Is Your Antique Bible a Collectors Item?

If you’re like many of us, you might have memories of visiting Grandma’s house and sitting next to her while she opened the big old family Bible to show you the keepsakes inside of it. The names of ancestors long deceased written in the family tree, and perhaps a few old photographs as well, from an era long past. Now that Grandma is also gone and the family Bible has been passed down to you, you might wonder if this ancient looking book is truly an antique, and whether or not it has any monetary value. Here are a few facts that can help you determine if your antique Bible is a valuable collector’s item, or simply a family heirloom.

The monetary value of an old Bible depends on any unique qualities it may have, and its scarcity. Many religious books such as Bibles, hymnals, books of religious instruction, and collections of sermons were intended to reach a large audience with massive circulation. Therefore they are quite common, and most have no real monetary value. Since so many were printed it was done as cheaply as possible, so there is seldom anything particularly special about the books that would make them attractive to collectors.

But naturally, there are a few exceptions. For example, early Shaker tracts are actually quite rare, and very much in demand. And the first Roman Catholic Bibles that were printed in the U. S. are also rare, and are considered very important. This kind of scarcity, coupled with a high demand, results in higher prices on the collector’s market.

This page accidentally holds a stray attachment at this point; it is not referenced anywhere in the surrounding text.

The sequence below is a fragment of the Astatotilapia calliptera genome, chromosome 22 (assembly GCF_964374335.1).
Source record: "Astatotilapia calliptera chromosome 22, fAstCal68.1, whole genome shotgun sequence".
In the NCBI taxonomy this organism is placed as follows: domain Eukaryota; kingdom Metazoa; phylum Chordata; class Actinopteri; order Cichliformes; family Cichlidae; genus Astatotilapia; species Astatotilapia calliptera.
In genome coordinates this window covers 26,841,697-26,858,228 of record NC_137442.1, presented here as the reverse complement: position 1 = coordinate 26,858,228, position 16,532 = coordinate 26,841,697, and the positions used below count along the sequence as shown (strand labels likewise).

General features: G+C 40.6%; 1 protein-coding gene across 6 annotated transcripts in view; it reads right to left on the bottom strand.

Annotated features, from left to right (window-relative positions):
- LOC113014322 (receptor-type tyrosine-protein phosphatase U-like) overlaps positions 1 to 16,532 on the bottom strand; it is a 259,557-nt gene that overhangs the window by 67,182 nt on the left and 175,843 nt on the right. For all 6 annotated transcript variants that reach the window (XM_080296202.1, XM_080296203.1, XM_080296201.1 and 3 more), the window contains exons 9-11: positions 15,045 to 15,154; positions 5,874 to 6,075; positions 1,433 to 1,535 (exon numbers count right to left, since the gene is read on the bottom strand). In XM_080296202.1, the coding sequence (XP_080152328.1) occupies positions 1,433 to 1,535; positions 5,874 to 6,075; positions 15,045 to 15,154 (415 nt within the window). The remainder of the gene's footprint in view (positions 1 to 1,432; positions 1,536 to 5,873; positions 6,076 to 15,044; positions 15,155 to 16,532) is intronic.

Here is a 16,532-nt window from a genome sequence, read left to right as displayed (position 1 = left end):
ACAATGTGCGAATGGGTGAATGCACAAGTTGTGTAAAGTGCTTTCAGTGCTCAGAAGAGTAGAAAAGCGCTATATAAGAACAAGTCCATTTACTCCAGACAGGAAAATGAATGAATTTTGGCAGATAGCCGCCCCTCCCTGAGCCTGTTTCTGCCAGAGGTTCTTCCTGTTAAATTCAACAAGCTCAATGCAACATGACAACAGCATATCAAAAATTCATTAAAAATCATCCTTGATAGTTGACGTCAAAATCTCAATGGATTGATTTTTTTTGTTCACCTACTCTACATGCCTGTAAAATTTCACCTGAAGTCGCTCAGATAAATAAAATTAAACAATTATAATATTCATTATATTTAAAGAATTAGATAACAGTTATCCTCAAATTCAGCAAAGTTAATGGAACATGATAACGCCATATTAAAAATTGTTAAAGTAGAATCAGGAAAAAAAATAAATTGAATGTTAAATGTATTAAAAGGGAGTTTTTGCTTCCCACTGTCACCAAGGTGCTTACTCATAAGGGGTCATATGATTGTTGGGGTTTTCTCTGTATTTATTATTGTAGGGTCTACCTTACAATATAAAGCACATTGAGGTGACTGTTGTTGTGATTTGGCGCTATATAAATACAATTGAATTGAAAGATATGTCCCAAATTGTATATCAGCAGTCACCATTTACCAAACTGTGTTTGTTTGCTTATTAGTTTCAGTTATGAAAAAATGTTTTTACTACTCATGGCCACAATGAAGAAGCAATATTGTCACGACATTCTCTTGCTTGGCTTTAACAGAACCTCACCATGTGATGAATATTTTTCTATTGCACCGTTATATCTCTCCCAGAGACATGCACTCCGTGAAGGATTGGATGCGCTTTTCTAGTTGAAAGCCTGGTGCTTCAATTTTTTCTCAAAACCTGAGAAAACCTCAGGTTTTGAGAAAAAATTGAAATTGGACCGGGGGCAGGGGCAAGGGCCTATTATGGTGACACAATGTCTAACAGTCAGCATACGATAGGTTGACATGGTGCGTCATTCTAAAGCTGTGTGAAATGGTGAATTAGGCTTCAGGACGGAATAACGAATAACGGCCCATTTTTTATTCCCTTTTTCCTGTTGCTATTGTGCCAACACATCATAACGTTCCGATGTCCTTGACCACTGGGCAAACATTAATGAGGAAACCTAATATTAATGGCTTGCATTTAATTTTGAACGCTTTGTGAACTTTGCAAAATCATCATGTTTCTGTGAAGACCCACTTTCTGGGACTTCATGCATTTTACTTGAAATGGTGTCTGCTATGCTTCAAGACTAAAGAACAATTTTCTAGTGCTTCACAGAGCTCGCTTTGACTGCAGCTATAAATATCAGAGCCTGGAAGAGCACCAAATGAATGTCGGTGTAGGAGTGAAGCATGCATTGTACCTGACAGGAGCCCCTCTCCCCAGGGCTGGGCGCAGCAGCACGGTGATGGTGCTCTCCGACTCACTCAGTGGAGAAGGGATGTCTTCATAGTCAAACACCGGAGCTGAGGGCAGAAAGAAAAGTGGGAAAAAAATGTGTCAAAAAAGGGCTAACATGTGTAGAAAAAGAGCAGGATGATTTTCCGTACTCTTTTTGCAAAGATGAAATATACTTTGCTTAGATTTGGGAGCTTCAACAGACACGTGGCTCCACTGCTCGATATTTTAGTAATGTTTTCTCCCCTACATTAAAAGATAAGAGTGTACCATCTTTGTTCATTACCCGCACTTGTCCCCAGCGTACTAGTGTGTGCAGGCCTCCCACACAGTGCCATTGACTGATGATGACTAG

But most old Bibles that you will find in Grandma’s home aren’t rare at all, because you’re likely to find hundreds more like it in the homes of other Grandmas around the Christian world. As with any antique, an item’s value is mainly determined by supply and demand. And in almost all cases, the supply of old Bibles is much greater than the demand for them.

It’s highly unlikely that your Grandma would have a Bible from the fifteenth or sixteenth centuries, but as you’d expect, Bibles from this era are very valuable indeed. The first authorized English translation of the Bible was in 1611, and is known as the King James Bible. These Bibles are now extremely scarce, and the few remaining are mainly found in museum collections. Others from the sixteenth and seventeenth centuries are also very valuable, but for different reasons. There are some Bibles that are considered oddities because of peculiar wording or because they contain misprints, such as the ‘Vinegar’ Bible, the ‘Breeches’ Bible, and the ‘Wicked’ Bible.

Another thing that detracts from the monetary value of a family Bible is the handwritten genealogical information that they usually contain. Unless you’re from a very famous family, or there is an individual in your family who is famous, this handwritten information reduces a Bible’s value to a collector.

But there are far more important kinds of value than the merely monetary. Your antique Bible may not be valuable to a collector, but there are many who would consider that the value of your family Bible, lovingly passed down to you, is priceless.

KJ Ross is an Internet shopping enthusiast and avid reader. If you enjoyed this article, be sure to check out more of his work, available at many popular article directories.